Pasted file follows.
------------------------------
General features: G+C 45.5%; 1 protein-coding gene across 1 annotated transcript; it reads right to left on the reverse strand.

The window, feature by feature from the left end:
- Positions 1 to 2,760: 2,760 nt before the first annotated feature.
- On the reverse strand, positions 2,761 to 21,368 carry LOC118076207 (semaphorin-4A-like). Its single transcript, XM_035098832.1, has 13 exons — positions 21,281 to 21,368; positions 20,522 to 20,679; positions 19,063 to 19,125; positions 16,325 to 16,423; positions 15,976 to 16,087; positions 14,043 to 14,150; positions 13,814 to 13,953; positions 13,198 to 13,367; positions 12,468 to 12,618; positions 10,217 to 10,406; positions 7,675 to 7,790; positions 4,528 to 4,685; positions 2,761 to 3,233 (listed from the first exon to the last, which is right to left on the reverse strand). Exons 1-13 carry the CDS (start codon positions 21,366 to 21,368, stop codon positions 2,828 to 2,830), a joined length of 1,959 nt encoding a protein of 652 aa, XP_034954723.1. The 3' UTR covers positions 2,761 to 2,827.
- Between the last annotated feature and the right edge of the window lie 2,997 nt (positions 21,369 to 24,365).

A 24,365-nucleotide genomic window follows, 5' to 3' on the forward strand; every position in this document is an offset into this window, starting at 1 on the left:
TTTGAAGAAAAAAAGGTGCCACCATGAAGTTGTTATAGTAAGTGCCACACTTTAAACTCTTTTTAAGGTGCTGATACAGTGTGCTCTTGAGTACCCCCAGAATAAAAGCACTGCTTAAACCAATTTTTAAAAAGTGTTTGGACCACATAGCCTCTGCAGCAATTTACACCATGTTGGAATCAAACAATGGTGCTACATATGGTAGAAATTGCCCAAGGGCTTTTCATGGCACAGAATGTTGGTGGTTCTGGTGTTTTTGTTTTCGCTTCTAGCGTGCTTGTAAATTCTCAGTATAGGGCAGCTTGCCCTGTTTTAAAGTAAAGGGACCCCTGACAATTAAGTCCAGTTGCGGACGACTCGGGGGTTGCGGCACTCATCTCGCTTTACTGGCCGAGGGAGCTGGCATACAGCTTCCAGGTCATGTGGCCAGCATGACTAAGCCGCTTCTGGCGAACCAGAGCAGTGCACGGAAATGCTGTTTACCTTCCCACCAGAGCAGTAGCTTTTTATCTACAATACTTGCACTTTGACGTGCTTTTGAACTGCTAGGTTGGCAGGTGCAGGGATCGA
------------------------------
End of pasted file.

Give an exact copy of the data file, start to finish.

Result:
General features: G+C 45.5%; 1 protein-coding gene across 1 annotated transcript; it reads right to left on the reverse strand.

The window, feature by feature from the left end:
- Positions 1 to 2,760: 2,760 nt before the first annotated feature.
- On the reverse strand, positions 2,761 to 21,368 carry LOC118076207 (semaphorin-4A-like). Its single transcript, XM_035098832.1, has 13 exons — positions 21,281 to 21,368; positions 20,522 to 20,679; positions 19,063 to 19,125; positions 16,325 to 16,423; positions 15,976 to 16,087; positions 14,043 to 14,150; positions 13,814 to 13,953; positions 13,198 to 13,367; positions 12,468 to 12,618; positions 10,217 to 10,406; positions 7,675 to 7,790; positions 4,528 to 4,685; positions 2,761 to 3,233 (listed from the first exon to the last, which is right to left on the reverse strand). Exons 1-13 carry the CDS (start codon positions 21,366 to 21,368, stop codon positions 2,828 to 2,830), a joined length of 1,959 nt encoding a protein of 652 aa, XP_034954723.1. The 3' UTR covers positions 2,761 to 2,827.
- Between the last annotated feature and the right edge of the window lie 2,997 nt (positions 21,369 to 24,365).

A 24,365-nucleotide genomic window follows, 5' to 3' on the forward strand; every position in this document is an offset into this window, starting at 1 on the left:
TTTGAAGAAAAAAAGGTGCCACCATGAAGTTGTTATAGTAAGTGCCACACTTTAAACTCTTTTTAAGGTGCTGATACAGTGTGCTCTTGAGTACCCCCAGAATAAAAGCACTGCTTAAACCAATTTTTAAAAAGTGTTTGGACCACATAGCCTCTGCAGCAATTTACACCATGTTGGAATCAAACAATGGTGCTACATATGGTAGAAATTGCCCAAGGGCTTTTCATGGCACAGAATGTTGGTGGTTCTGGTGTTTTTGTTTTCGCTTCTAGCGTGCTTGTAAATTCTCAGTATAGGGCAGCTTGCCCTGTTTTAAAGTAAAGGGACCCCTGACAATTAAGTCCAGTTGCGGACGACTCGGGGGTTGCGGCACTCATCTCGCTTTACTGGCCGAGGGAGCTGGCATACAGCTTCCAGGTCATGTGGCCAGCATGACTAAGCCGCTTCTGGCGAACCAGAGCAGTGCACGGAAATGCTGTTTACCTTCCCACCAGAGCAGTAGCTTTTTATCTACAATACTTGCACTTTGACGTGCTTTTGAACTGCTAGGTTGGCAGGTGCAGGGATCGA